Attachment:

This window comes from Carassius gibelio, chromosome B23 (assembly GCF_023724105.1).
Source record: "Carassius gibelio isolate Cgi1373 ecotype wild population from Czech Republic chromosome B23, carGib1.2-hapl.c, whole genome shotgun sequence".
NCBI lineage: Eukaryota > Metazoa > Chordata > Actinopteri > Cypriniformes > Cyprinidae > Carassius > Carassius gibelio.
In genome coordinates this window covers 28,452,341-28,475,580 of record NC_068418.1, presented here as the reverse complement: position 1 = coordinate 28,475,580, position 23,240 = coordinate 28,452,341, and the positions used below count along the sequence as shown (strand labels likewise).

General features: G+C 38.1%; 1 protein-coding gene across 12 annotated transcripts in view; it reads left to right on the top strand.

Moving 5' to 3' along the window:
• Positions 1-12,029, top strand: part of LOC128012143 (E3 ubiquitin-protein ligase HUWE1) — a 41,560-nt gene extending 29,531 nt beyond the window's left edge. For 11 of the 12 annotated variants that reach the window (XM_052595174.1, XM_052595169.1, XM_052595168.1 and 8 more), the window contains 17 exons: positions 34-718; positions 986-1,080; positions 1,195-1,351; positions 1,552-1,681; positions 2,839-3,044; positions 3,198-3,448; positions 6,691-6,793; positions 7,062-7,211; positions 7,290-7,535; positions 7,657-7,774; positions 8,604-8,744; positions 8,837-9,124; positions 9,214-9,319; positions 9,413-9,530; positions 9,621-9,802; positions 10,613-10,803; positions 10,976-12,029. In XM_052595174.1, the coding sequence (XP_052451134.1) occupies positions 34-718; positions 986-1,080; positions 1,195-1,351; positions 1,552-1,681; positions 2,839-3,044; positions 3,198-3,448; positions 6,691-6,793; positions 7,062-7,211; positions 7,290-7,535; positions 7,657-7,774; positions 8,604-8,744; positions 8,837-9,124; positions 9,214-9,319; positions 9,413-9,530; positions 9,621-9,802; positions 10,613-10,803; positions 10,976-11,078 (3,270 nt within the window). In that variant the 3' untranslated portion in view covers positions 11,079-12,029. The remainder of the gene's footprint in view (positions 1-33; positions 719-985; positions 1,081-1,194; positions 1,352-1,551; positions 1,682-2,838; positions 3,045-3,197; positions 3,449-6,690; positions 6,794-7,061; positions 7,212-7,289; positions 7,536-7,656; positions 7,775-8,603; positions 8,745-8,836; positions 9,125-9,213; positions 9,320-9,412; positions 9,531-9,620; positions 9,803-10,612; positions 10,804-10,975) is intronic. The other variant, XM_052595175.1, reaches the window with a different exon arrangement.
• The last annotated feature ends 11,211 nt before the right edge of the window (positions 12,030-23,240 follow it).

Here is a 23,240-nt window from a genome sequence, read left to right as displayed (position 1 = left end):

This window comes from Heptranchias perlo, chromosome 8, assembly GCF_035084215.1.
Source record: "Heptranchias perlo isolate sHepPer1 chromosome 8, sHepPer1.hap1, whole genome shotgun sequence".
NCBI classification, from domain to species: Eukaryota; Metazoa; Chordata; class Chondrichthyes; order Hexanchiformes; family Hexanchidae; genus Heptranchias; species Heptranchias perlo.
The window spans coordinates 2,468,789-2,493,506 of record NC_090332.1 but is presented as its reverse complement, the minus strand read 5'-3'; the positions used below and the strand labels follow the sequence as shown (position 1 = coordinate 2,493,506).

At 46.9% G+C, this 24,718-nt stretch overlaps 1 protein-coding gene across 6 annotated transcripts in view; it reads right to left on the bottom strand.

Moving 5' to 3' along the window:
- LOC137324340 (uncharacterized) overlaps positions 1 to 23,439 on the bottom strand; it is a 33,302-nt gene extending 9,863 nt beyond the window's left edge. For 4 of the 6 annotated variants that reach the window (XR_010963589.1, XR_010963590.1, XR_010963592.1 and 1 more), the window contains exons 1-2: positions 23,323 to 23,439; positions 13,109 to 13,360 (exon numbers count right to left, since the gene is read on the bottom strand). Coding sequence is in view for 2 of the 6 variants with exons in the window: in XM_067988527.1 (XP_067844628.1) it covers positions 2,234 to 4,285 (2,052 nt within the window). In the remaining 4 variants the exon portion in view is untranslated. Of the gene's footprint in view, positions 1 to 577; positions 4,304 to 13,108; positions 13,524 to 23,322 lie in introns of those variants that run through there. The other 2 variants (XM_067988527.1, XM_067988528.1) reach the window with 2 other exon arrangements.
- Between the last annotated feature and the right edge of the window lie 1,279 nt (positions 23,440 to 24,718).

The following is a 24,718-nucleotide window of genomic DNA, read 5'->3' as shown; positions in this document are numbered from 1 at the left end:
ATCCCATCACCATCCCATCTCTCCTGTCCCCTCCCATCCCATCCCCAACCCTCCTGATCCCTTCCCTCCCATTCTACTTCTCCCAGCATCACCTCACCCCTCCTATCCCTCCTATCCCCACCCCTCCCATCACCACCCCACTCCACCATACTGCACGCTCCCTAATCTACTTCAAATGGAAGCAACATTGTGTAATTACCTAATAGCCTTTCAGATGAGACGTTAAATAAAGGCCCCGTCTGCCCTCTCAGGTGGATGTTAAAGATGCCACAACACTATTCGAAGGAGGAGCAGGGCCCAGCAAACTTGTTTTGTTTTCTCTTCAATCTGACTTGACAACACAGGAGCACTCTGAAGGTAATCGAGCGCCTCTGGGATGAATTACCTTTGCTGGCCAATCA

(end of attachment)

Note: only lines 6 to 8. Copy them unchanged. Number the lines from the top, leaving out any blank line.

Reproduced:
Moving 5' to 3' along the window:
• Positions 1-12,029, top strand: part of LOC128012143 (E3 ubiquitin-protein ligase HUWE1) — a 41,560-nt gene extending 29,531 nt beyond the window's left edge. For 11 of the 12 annotated variants that reach the window (XM_052595174.1, XM_052595169.1, XM_052595168.1 and 8 more), the window contains 17 exons: positions 34-718; positions 986-1,080; positions 1,195-1,351; positions 1,552-1,681; positions 2,839-3,044; positions 3,198-3,448; positions 6,691-6,793; positions 7,062-7,211; positions 7,290-7,535; positions 7,657-7,774; positions 8,604-8,744; positions 8,837-9,124; positions 9,214-9,319; positions 9,413-9,530; positions 9,621-9,802; positions 10,613-10,803; positions 10,976-12,029. In XM_052595174.1, the coding sequence (XP_052451134.1) occupies positions 34-718; positions 986-1,080; positions 1,195-1,351; positions 1,552-1,681; positions 2,839-3,044; positions 3,198-3,448; positions 6,691-6,793; positions 7,062-7,211; positions 7,290-7,535; positions 7,657-7,774; positions 8,604-8,744; positions 8,837-9,124; positions 9,214-9,319; positions 9,413-9,530; positions 9,621-9,802; positions 10,613-10,803; positions 10,976-11,078 (3,270 nt within the window). In that variant the 3' untranslated portion in view covers positions 11,079-12,029. The remainder of the gene's footprint in view (positions 1-33; positions 719-985; positions 1,081-1,194; positions 1,352-1,551; positions 1,682-2,838; positions 3,045-3,197; positions 3,449-6,690; positions 6,794-7,061; positions 7,212-7,289; positions 7,536-7,656; positions 7,775-8,603; positions 8,745-8,836; positions 9,125-9,213; positions 9,320-9,412; positions 9,531-9,620; positions 9,803-10,612; positions 10,804-10,975) is intronic. The other variant, XM_052595175.1, reaches the window with a different exon arrangement.
• The last annotated feature ends 11,211 nt before the right edge of the window (positions 12,030-23,240 follow it).